Category: New Existentialists Posts

Maybe it’s us?


What if we’re completely wrong about the reason America suffers from an epidemic of mass shootings? That’s the powerful question recently asked by the psychiatrist Joseph Pierre in Aeon magazine. (W)hat if the reality is that the underlying cause of mass murder lies not in something external to ourselves, but rather something at the root… Read more »

So you believe you are humanistic? Review of ‘Bloodstains’ by Jeff Mudgett


Imagine facing the most challenging client on earth. It could be a rapist, murderer, or both in one. What about a serial killer? Do you think you could still uphold the humanistic-existential values, knowing the serial killer is a pathological liar, manipulative, and a sociopath who cruelly inflicted torture on his victims as subjects for… Read more »

The platinum rule, religion, and psychotherapy


My wife, Angie, served on the Executive Board of the Council for a Parliament of the World’s Religions from 2002 to 2010, the first Pagan to be appointed to a leadership position in that prestigious interfaith organization. I served as an Ambassador for the Parliament for their event held in Melbourne, Australia in 2009. Though… Read more »

‘The Creative Landscape of Aging’: A book by Judith Zausner


I could introduce this book by telling you it was written by a dear friend, I know some of the individuals interviewed, and I wrote the Forward—but I’d rather tell you it is inspiring reading for anyone who is interested in aging, creativity, and self-expression. A central theme of Judith Zausner’s career has been creativity…. Read more »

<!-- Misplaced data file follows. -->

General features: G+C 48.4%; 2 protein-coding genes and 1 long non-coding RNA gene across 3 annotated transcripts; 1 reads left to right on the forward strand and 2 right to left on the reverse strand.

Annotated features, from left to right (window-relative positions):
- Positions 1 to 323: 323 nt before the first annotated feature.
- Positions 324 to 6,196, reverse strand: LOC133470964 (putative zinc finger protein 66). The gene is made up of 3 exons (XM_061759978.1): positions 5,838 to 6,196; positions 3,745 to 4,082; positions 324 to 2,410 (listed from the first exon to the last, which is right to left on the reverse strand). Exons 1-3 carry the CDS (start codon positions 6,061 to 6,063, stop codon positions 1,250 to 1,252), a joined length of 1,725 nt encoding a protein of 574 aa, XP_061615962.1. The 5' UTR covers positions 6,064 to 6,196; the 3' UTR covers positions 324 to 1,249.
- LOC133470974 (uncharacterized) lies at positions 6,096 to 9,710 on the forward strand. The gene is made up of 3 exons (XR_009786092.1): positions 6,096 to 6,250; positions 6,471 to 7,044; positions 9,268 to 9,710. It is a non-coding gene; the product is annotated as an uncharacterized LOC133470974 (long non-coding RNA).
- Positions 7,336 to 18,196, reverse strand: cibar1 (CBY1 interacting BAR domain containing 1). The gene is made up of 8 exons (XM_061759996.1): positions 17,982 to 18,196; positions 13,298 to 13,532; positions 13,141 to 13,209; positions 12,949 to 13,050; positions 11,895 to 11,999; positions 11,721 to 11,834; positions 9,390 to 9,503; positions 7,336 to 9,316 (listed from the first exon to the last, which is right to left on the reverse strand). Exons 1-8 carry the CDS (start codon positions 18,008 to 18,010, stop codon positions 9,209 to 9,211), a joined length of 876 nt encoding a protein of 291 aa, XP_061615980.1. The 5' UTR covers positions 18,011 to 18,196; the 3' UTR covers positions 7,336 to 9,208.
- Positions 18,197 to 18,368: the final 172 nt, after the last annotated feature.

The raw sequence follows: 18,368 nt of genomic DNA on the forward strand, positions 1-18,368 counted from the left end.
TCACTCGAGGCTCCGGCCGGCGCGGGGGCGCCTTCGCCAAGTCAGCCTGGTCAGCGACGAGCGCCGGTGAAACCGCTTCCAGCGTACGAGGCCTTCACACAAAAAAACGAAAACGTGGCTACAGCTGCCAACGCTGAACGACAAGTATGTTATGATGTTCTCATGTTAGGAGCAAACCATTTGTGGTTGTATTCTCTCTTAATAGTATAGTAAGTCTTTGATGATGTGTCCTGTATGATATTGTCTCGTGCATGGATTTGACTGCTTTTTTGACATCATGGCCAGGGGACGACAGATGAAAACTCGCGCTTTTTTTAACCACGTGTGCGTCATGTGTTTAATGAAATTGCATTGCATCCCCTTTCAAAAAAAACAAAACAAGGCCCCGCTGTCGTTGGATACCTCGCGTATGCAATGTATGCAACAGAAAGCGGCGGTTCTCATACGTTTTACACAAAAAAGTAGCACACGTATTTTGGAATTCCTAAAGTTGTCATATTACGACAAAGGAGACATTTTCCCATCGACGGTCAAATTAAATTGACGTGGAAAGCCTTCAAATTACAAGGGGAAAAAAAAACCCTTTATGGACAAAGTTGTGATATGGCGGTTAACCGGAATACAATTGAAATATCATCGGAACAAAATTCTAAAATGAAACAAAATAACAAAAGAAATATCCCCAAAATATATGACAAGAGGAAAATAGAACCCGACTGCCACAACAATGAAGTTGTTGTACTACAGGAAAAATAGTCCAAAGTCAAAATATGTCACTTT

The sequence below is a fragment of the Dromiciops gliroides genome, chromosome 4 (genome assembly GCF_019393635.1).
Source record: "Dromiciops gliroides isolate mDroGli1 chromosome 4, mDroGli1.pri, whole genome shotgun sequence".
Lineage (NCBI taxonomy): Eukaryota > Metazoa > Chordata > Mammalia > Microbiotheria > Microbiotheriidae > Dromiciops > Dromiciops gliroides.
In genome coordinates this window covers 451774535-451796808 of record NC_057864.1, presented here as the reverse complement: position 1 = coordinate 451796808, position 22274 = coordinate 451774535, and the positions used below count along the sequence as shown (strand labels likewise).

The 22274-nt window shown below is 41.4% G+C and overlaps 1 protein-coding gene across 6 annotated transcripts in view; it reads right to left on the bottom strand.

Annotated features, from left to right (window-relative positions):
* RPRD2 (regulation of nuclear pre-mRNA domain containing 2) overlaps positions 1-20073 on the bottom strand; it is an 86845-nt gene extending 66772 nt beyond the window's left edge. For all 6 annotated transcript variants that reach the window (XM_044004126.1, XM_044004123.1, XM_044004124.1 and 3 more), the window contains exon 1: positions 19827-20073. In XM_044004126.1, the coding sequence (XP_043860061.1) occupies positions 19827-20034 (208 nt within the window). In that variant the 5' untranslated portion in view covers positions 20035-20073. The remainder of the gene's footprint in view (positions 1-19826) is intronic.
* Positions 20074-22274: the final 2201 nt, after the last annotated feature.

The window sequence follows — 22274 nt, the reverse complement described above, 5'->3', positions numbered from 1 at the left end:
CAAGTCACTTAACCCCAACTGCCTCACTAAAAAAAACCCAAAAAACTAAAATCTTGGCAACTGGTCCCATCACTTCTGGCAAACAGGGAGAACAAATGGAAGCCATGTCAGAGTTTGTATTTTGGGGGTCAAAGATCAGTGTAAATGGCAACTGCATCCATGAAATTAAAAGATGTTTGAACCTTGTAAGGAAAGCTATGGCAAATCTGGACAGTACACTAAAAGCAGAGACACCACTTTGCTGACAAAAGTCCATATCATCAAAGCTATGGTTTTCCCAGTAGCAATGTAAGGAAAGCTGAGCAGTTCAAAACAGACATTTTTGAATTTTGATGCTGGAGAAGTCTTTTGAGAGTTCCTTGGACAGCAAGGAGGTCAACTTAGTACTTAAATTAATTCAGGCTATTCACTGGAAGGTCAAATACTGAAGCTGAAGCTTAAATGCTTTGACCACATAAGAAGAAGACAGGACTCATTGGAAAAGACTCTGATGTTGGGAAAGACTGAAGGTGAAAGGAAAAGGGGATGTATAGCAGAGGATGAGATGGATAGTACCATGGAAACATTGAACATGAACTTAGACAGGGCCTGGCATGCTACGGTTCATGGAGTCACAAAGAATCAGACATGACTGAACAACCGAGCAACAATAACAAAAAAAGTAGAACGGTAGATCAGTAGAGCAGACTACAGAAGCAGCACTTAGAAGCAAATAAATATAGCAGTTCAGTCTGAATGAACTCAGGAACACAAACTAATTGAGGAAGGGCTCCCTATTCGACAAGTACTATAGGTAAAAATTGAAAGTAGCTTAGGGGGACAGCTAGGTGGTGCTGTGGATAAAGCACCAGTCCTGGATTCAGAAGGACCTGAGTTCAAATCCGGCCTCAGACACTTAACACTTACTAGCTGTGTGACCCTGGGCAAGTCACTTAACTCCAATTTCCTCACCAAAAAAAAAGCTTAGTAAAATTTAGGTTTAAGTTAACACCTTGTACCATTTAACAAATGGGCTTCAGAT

Gordon Allport’s narrative approach to personality


Gordon Willard Allport combined methodological, theoretical, and pedagogical approaches: rigorous experimental and quantitative research and qualitative means of data collection and analysis. Allport’s interest in the entire life and the whole personality marked the historical emergence of the narrative approach in psychology (Allport, 1942). In his autobiography, Allport posed these three empirical questions for the… Read more »

Learning to live with ambiguity


Writing in the Pacific Standard, Jerry Adler suggests that research psychology—like most branches of experimental science right now—is facing a crisis. Poorly proofed journals, unreproducible results, questionable statistical models … It leads him to ask the headlining question: “Can Social Scientists Save Themselves?” Or will reformation need to come from the outside? Ironically the article… Read more »